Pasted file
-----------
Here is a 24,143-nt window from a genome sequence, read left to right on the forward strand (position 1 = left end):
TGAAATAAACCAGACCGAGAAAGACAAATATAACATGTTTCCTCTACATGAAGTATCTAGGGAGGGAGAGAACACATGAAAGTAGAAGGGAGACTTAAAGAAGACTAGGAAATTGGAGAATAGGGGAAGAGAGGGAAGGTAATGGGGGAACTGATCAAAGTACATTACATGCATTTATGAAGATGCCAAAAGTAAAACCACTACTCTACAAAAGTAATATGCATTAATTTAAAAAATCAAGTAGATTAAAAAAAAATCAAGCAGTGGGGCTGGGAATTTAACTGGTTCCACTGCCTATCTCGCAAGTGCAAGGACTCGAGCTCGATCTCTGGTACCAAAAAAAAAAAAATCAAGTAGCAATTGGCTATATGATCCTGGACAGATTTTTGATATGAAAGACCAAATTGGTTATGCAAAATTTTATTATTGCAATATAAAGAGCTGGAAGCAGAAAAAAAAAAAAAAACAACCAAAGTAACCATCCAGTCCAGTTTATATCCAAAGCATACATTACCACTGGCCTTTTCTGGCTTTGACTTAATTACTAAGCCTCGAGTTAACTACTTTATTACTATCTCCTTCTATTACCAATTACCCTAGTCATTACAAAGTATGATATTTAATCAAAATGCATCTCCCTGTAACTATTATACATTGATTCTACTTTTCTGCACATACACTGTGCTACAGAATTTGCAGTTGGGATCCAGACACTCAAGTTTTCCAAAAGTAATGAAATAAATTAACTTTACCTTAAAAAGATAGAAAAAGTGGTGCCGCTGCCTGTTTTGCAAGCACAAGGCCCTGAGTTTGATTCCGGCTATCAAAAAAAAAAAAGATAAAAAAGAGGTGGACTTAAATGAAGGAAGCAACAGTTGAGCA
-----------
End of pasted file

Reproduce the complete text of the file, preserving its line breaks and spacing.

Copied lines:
Here is a 24,143-nt window from a genome sequence, read left to right on the forward strand (position 1 = left end):
TGAAATAAACCAGACCGAGAAAGACAAATATAACATGTTTCCTCTACATGAAGTATCTAGGGAGGGAGAGAACACATGAAAGTAGAAGGGAGACTTAAAGAAGACTAGGAAATTGGAGAATAGGGGAAGAGAGGGAAGGTAATGGGGGAACTGATCAAAGTACATTACATGCATTTATGAAGATGCCAAAAGTAAAACCACTACTCTACAAAAGTAATATGCATTAATTTAAAAAATCAAGTAGATTAAAAAAAAATCAAGCAGTGGGGCTGGGAATTTAACTGGTTCCACTGCCTATCTCGCAAGTGCAAGGACTCGAGCTCGATCTCTGGTACCAAAAAAAAAAAAATCAAGTAGCAATTGGCTATATGATCCTGGACAGATTTTTGATATGAAAGACCAAATTGGTTATGCAAAATTTTATTATTGCAATATAAAGAGCTGGAAGCAGAAAAAAAAAAAAAAACAACCAAAGTAACCATCCAGTCCAGTTTATATCCAAAGCATACATTACCACTGGCCTTTTCTGGCTTTGACTTAATTACTAAGCCTCGAGTTAACTACTTTATTACTATCTCCTTCTATTACCAATTACCCTAGTCATTACAAAGTATGATATTTAATCAAAATGCATCTCCCTGTAACTATTATACATTGATTCTACTTTTCTGCACATACACTGTGCTACAGAATTTGCAGTTGGGATCCAGACACTCAAGTTTTCCAAAAGTAATGAAATAAATTAACTTTACCTTAAAAAGATAGAAAAAGTGGTGCCGCTGCCTGTTTTGCAAGCACAAGGCCCTGAGTTTGATTCCGGCTATCAAAAAAAAAAAAGATAAAAAAGAGGTGGACTTAAATGAAGGAAGCAACAGTTGAGCA